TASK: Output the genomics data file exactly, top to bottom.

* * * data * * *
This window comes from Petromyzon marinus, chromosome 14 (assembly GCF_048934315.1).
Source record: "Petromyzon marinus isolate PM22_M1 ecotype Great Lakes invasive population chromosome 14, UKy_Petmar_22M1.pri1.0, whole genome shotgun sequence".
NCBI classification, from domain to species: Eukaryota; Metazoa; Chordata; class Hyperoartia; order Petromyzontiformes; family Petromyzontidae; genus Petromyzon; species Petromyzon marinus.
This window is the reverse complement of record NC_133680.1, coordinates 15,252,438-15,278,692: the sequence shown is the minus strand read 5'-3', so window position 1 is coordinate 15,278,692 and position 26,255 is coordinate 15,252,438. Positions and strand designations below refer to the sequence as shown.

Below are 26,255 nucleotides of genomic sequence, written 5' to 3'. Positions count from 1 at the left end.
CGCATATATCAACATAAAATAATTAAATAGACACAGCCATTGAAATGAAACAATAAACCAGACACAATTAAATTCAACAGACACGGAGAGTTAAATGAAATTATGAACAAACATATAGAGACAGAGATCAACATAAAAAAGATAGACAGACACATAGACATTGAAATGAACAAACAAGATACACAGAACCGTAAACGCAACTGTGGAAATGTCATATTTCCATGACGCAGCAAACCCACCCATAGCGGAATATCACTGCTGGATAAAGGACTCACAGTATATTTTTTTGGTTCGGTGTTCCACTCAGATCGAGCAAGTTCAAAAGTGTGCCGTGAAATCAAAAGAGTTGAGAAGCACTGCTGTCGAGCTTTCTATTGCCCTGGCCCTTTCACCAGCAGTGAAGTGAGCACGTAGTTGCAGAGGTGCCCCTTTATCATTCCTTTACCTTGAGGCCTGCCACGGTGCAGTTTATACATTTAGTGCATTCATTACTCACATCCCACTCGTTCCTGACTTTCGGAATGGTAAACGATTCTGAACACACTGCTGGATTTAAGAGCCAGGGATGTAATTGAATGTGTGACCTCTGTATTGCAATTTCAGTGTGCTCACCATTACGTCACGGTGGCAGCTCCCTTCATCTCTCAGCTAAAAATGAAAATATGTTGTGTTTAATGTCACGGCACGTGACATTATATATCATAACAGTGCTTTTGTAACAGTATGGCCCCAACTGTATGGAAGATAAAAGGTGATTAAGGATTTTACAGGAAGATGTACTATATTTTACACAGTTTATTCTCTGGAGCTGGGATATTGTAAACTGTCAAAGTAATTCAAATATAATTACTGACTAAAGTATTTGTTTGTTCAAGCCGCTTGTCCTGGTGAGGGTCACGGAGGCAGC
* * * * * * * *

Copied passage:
This window comes from Petromyzon marinus, chromosome 14 (assembly GCF_048934315.1).
Source record: "Petromyzon marinus isolate PM22_M1 ecotype Great Lakes invasive population chromosome 14, UKy_Petmar_22M1.pri1.0, whole genome shotgun sequence".
NCBI classification, from domain to species: Eukaryota; Metazoa; Chordata; class Hyperoartia; order Petromyzontiformes; family Petromyzontidae; genus Petromyzon; species Petromyzon marinus.
This window is the reverse complement of record NC_133680.1, coordinates 15,252,438-15,278,692: the sequence shown is the minus strand read 5'-3', so window position 1 is coordinate 15,278,692 and position 26,255 is coordinate 15,252,438. Positions and strand designations below refer to the sequence as shown.

Below are 26,255 nucleotides of genomic sequence, written 5' to 3'. Positions count from 1 at the left end.
CGCATATATCAACATAAAATAATTAAATAGACACAGCCATTGAAATGAAACAATAAACCAGACACAATTAAATTCAACAGACACGGAGAGTTAAATGAAATTATGAACAAACATATAGAGACAGAGATCAACATAAAAAAGATAGACAGACACATAGACATTGAAATGAACAAACAAGATACACAGAACCGTAAACGCAACTGTGGAAATGTCATATTTCCATGACGCAGCAAACCCACCCATAGCGGAATATCACTGCTGGATAAAGGACTCACAGTATATTTTTTTGGTTCGGTGTTCCACTCAGATCGAGCAAGTTCAAAAGTGTGCCGTGAAATCAAAAGAGTTGAGAAGCACTGCTGTCGAGCTTTCTATTGCCCTGGCCCTTTCACCAGCAGTGAAGTGAGCACGTAGTTGCAGAGGTGCCCCTTTATCATTCCTTTACCTTGAGGCCTGCCACGGTGCAGTTTATACATTTAGTGCATTCATTACTCACATCCCACTCGTTCCTGACTTTCGGAATGGTAAACGATTCTGAACACACTGCTGGATTTAAGAGCCAGGGATGTAATTGAATGTGTGACCTCTGTATTGCAATTTCAGTGTGCTCACCATTACGTCACGGTGGCAGCTCCCTTCATCTCTCAGCTAAAAATGAAAATATGTTGTGTTTAATGTCACGGCACGTGACATTATATATCATAACAGTGCTTTTGTAACAGTATGGCCCCAACTGTATGGAAGATAAAAGGTGATTAAGGATTTTACAGGAAGATGTACTATATTTTACACAGTTTATTCTCTGGAGCTGGGATATTGTAAACTGTCAAAGTAATTCAAATATAATTACTGACTAAAGTATTTGTTTGTTCAAGCCGCTTGTCCTGGTGAGGGTCACGGAGGCAGC